I looked up at her and gave her a wan smile. “Thanks.” I said, taking the power bar from her. “I’m Rachel.” I added by way of introduction.

She sat down on the edge of the next seat beside me and smiled back. “Amy.” she offered by way of return, holding her hand out.

We shook hands solemnly and then both grinned at the strangeness of it.

“I’m glad I’m not the only girl.” she mentioned after I’d been eating the power bar for awhile. “Things can get weird when you’re the only girl.”

I gave her a sideways look at that, wondering what kind of ‘weirdness’ she’d been subjected to, but not daring to ask. Up until now no one except Jacques had really bothered to make conversation with me.

She looked like she was about to say something more, but a loud burst of static from the vehicle radio interrupted her.


Jacques grabbed the radio microphone and practically yelled into it. “Here, we’re here! Sergeant Jacques here, report!”

There was a long moment of silence and then the radio crackled into life again. “….burning….no way through….”

We were all tensed listening to this broken message, and at the words ‘no way through’, Jacques took a deep hissing breath.

“What do you mean no way through? Please repeat!” He was obviously quite agitated as he spoke into the microphone.

There was no answer save for the buzzing of static. Jacques repeated his request for answers over and over, but there was no response. Finally he gave up, throwing the microphone away from him in a fit of pique.

Jensen was surveying the road ahead with uncharacteristic nervousness, fingering the wheel and peering from side to side.

“What do you think they meant Sarge?” he said finally.

Jacques shook his head. “I don’t bloody know, maybe just a break in the road or something.” He shrugged and I got the feeling he was trying to reassure Jensen and the rest of us, but that he was deeply worried. I saw him look at the dashboard clock, and then he unfolded a battered looking map.

“We nearly there?” asked the mousey haired soldier from the back eagerly.

Jacques gave him an amused look. “Not too far, Andrews, not too far,” he frowned and pursed his lips, looking at the map again, “but now I’m wondering if we should take a detour.”

The others all looked round at him, consternation in their faces. For the first time the older man spoke up, his voice full of anxiety.

“Divya said to take the A1!” he protested. “It the quickest way to York, the most open.” his voice started to take on a tinge of panic. “We’ll get trapped in the by-roads; there’ll be tons of them there!”

Jacques nodded. “I know, I know.” he agreed. “But there’s other things to worry about.”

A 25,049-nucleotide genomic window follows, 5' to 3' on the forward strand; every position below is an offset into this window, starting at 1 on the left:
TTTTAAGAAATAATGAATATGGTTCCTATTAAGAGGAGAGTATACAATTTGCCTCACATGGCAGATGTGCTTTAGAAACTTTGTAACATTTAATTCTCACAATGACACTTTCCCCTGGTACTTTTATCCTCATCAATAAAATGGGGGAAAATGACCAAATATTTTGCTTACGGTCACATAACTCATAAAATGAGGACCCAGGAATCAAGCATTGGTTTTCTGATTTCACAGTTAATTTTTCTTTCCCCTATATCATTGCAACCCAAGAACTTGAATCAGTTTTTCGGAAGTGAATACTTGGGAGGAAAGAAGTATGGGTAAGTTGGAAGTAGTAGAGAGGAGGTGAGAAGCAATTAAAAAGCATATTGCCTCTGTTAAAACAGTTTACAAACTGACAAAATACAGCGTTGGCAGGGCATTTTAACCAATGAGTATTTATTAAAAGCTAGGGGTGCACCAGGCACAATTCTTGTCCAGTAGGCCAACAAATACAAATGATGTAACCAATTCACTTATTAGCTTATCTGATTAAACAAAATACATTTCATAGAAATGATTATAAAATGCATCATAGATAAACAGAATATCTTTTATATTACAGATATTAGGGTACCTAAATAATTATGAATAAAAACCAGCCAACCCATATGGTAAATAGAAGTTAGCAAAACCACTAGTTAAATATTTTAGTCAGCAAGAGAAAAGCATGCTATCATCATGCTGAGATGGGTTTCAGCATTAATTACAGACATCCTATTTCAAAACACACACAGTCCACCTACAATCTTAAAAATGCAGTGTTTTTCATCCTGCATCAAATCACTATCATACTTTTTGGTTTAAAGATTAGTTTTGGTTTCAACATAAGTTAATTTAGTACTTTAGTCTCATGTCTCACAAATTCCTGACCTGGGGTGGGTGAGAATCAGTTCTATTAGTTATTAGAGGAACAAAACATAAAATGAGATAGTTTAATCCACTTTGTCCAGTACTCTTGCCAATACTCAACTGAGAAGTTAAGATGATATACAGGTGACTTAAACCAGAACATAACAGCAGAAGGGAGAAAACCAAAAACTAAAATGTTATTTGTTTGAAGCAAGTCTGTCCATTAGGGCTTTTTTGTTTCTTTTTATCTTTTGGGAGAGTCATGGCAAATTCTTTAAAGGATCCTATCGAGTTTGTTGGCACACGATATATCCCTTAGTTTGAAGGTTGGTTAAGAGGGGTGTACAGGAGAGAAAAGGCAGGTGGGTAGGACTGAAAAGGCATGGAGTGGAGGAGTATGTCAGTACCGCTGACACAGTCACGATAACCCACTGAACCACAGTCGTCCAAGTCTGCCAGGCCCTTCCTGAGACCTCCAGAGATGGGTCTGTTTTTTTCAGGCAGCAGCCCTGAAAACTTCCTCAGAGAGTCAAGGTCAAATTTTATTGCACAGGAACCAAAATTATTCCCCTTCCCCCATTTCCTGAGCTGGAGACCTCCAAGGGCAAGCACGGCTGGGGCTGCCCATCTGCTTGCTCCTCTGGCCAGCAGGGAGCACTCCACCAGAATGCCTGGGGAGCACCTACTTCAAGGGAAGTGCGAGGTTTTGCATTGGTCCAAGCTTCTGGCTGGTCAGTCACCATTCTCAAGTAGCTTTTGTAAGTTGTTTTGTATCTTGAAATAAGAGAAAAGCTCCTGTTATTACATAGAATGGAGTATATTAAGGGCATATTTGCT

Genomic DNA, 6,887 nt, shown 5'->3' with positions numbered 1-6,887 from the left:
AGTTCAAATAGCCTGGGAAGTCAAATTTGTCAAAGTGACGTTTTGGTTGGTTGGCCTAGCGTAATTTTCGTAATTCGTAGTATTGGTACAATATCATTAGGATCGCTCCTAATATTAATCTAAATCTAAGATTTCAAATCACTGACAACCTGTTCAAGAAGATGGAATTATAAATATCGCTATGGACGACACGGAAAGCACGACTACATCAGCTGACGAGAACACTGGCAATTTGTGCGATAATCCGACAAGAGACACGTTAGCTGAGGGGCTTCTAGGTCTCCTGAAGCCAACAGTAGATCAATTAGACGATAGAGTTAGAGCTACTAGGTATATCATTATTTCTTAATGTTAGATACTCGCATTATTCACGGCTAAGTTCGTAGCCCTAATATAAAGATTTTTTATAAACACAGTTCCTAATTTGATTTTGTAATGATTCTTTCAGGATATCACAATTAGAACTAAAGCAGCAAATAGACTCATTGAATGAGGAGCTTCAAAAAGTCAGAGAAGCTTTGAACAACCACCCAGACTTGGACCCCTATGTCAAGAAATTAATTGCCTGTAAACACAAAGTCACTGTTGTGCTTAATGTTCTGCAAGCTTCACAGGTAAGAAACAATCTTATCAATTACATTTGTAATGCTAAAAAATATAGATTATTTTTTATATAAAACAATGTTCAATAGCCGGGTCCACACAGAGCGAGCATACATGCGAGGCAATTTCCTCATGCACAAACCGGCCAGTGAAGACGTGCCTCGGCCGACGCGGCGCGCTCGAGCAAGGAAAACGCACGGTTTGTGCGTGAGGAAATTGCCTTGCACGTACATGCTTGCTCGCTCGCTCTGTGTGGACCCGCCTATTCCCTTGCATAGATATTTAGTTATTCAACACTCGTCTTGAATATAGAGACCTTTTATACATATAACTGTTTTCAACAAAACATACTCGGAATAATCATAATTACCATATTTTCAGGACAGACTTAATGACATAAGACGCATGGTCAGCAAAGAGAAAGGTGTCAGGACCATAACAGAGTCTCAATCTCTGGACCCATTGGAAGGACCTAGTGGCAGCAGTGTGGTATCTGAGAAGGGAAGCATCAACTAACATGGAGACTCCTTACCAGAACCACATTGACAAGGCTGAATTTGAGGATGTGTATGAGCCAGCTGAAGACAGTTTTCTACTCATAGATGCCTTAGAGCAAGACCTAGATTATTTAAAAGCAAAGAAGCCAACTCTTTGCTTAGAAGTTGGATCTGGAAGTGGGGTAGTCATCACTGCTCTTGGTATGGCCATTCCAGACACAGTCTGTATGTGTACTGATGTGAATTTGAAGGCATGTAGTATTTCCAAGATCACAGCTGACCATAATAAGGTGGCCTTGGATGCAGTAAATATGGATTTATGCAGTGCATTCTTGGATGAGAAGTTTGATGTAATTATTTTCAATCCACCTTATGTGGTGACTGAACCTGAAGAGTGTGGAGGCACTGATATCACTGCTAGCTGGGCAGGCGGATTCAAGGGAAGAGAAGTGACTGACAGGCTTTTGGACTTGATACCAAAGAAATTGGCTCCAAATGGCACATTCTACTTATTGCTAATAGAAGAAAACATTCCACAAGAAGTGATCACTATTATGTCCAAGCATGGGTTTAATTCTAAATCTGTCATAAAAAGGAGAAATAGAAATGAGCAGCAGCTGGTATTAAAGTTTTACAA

“Like what?!” yelled the man.

Jacques held up his hands in a gesture of placation. “People do crazy things to stop them,” he started slowly, “and we don’t know what’s out there...booby traps, gangs? Just cos they’re uninfected, doesn’t mean they won’t kill us.”

“So what’s the plan?” asked Jensen, not taking his eyes off the road.

Jacques shrugged. He bit his lip and seemed to be having trouble making a decision. He kept poring over the map, looking up every now and then to take in the surroundings, his face tense.

Finally he looked over at the dashboard clock and seemed to make up his mind. He fiddled with the radio and spoke into the microphone.

“Jacques, repeat, Jacques here. Received partial report. Stopping until further instructions.”

The others with me except for Jensen start to protest, but Jacques waved them down.

“We need more information. They wouldn’t have contacted us if it wasn’t urgent!”

Jensen was still driving, but slower now. “Can we, can we keep from attracting attention that long?” he asked doubtfully.

Jacques ran his fingers through his dark hair, and for the first time I noticed the beginnings of a streak of grey at his temple.

“We stay low in the back til nightfall, one watcher only. We should be ok after that if we stay quiet.” he gazed around at us intently, obviously trying to win us over. I didn’t really understand what the fuss was about, so I just sat there trying to gauge the other’s reactions.

“And the radio?” asked kamal anxiously.

Jacques looked at him with serious intensity. “I’ll turn it down. I’ll watch from the floor here.” he tapped the floor under his seat. “If we don’t hear from them by morning, we go on. Deal?”

Jensen slowed the vehicle to a crawl and said in a wry tone, “this only works if we can stop without them hearing, right?”

“Right.” agreed Jacques, flashing him a grin.

“Ok, let’s do this.” retorted Jensen, and slowed to a halt.

Both he and Jacques shunted down in their seats, looking over the edge of the windows. The others in the back carefully and quietly lay down on the floor, beckoning me to do the same.

The silence stretched from moments into minutes, until finally Jacques breathed a sigh of relief.

“None around.” he whispered.

Yet still they all stayed still and quiet as the minutes dragged on into hours.

Overcome with curiosity I ventured to ask, “Is their hearing really that good?”

“Sshh.” came the instant whispered replies. Peering round the chair back, Jacques gave me a sympathetic look.

“She doesn’t know,” he explained in a whisper, “shock amnesia.”

“As long as she doesn’t get us killed.” frowned the old man on a hoarsely whispered retort.

“Too much talking.” hissed Jensen, shaming us all into silence.

It was very tense, all of us straining to hear any sound of movement outside, as well as the added worry of why there was no further noise from the radio. From time to time Jacques pressed his mouth to the microphone and whispered requests for confirmation, anything, but there was no response.